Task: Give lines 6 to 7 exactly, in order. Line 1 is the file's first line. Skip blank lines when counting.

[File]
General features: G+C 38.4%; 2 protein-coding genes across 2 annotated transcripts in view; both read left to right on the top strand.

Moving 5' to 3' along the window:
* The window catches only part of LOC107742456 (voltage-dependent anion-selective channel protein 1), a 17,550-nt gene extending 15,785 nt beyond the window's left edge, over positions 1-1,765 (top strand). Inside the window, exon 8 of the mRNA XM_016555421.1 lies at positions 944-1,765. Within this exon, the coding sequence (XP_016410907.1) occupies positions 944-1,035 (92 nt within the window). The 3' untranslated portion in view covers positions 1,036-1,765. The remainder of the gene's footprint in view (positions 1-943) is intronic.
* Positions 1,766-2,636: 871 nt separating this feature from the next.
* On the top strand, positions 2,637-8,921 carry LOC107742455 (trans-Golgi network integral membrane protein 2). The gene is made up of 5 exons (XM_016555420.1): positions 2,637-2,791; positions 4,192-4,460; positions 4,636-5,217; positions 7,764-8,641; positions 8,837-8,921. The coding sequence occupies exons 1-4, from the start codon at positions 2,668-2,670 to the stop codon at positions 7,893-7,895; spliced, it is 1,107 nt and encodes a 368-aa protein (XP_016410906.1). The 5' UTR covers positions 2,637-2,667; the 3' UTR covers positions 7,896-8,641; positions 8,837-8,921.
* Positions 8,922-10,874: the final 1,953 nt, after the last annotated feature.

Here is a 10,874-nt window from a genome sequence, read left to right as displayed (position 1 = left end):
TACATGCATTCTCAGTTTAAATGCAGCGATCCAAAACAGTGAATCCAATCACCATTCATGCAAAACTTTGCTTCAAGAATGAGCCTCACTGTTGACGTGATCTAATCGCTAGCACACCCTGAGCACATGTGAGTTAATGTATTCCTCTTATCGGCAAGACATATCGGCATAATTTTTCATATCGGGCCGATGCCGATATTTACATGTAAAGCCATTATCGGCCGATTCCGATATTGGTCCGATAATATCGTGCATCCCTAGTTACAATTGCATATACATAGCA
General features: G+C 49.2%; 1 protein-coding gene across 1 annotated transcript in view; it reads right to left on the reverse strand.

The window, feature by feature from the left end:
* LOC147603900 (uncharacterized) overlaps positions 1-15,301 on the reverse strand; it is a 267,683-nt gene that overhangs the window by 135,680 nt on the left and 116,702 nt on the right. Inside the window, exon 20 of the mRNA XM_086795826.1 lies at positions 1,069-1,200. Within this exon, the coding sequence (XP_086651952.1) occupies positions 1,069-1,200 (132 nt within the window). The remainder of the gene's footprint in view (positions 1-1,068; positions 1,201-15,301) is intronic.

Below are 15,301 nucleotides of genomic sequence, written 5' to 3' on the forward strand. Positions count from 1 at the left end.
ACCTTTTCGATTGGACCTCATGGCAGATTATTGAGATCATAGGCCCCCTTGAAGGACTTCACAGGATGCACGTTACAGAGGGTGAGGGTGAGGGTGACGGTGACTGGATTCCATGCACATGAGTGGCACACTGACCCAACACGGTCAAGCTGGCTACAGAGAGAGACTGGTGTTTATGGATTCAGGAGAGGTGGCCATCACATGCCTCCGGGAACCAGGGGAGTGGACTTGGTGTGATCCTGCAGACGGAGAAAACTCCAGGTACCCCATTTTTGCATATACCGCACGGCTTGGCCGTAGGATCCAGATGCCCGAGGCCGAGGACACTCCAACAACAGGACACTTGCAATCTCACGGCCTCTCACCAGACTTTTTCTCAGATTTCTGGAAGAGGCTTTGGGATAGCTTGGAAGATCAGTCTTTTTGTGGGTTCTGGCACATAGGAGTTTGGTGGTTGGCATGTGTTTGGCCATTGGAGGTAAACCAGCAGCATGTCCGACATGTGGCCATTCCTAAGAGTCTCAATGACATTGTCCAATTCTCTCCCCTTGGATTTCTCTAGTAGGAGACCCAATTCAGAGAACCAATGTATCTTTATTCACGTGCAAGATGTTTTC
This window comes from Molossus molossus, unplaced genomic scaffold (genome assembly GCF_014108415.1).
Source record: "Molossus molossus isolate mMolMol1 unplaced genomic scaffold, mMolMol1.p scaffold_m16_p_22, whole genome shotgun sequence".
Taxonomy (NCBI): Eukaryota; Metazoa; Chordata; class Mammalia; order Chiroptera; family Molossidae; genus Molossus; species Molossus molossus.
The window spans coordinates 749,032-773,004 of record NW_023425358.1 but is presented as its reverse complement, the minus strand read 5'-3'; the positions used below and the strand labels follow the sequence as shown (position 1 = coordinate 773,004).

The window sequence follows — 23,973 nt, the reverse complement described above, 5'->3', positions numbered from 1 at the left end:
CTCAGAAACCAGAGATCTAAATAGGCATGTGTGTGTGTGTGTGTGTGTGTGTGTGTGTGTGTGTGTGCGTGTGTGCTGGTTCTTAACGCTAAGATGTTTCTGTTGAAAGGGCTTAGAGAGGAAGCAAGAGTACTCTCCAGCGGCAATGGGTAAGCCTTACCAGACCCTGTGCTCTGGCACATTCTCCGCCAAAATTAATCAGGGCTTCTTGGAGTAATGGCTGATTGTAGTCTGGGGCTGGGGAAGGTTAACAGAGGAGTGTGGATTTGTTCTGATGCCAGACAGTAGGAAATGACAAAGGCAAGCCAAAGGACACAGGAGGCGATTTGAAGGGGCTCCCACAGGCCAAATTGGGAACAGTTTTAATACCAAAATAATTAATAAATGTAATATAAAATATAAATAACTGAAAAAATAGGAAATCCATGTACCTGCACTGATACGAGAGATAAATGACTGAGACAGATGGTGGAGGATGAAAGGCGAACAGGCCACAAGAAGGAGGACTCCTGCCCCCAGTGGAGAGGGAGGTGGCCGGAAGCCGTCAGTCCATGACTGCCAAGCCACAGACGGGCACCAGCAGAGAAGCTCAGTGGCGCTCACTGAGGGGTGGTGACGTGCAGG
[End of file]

* Positions 8,922-10,874: the final 1,953 nt, after the last annotated feature.

Here is a 10,874-nt window from a genome sequence, read left to right as displayed (position 1 = left end):